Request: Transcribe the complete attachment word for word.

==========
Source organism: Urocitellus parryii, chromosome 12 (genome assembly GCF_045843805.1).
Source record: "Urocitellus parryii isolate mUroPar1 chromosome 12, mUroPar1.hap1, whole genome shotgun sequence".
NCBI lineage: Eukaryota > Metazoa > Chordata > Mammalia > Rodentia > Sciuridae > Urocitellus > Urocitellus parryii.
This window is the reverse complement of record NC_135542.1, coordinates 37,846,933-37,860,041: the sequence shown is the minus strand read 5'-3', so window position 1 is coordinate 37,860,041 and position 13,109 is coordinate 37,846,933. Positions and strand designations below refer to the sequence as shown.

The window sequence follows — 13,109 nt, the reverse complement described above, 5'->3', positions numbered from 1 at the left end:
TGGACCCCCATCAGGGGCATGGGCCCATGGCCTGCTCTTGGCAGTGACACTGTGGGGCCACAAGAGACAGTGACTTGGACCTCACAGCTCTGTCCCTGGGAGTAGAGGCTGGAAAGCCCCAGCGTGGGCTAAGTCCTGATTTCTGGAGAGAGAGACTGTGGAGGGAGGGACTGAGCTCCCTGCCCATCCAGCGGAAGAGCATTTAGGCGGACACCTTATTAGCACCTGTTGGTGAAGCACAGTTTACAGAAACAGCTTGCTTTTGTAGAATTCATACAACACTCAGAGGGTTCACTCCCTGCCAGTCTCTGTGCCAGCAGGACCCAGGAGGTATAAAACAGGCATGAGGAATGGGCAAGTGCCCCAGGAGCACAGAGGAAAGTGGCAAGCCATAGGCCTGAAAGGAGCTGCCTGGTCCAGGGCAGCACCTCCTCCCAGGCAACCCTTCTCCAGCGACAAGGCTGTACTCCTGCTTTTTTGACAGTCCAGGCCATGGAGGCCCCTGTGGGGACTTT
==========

Source organism: Urocitellus parryii, chromosome 12 (genome assembly GCF_045843805.1).
Source record: "Urocitellus parryii isolate mUroPar1 chromosome 12, mUroPar1.hap1, whole genome shotgun sequence".
NCBI lineage: Eukaryota > Metazoa > Chordata > Mammalia > Rodentia > Sciuridae > Urocitellus > Urocitellus parryii.
This window is the reverse complement of record NC_135542.1, coordinates 37,846,933-37,860,041: the sequence shown is the minus strand read 5'-3', so window position 1 is coordinate 37,860,041 and position 13,109 is coordinate 37,846,933. Positions and strand designations below refer to the sequence as shown.

The window sequence follows — 13,109 nt, the reverse complement described above, 5'->3', positions numbered from 1 at the left end:
TGGACCCCCATCAGGGGCATGGGCCCATGGCCTGCTCTTGGCAGTGACACTGTGGGGCCACAAGAGACAGTGACTTGGACCTCACAGCTCTGTCCCTGGGAGTAGAGGCTGGAAAGCCCCAGCGTGGGCTAAGTCCTGATTTCTGGAGAGAGAGACTGTGGAGGGAGGGACTGAGCTCCCTGCCCATCCAGCGGAAGAGCATTTAGGCGGACACCTTATTAGCACCTGTTGGTGAAGCACAGTTTACAGAAACAGCTTGCTTTTGTAGAATTCATACAACACTCAGAGGGTTCACTCCCTGCCAGTCTCTGTGCCAGCAGGACCCAGGAGGTATAAAACAGGCATGAGGAATGGGCAAGTGCCCCAGGAGCACAGAGGAAAGTGGCAAGCCATAGGCCTGAAAGGAGCTGCCTGGTCCAGGGCAGCACCTCCTCCCAGGCAACCCTTCTCCAGCGACAAGGCTGTACTCCTGCTTTTTTGACAGTCCAGGCCATGGAGGCCCCTGTGGGGACTTT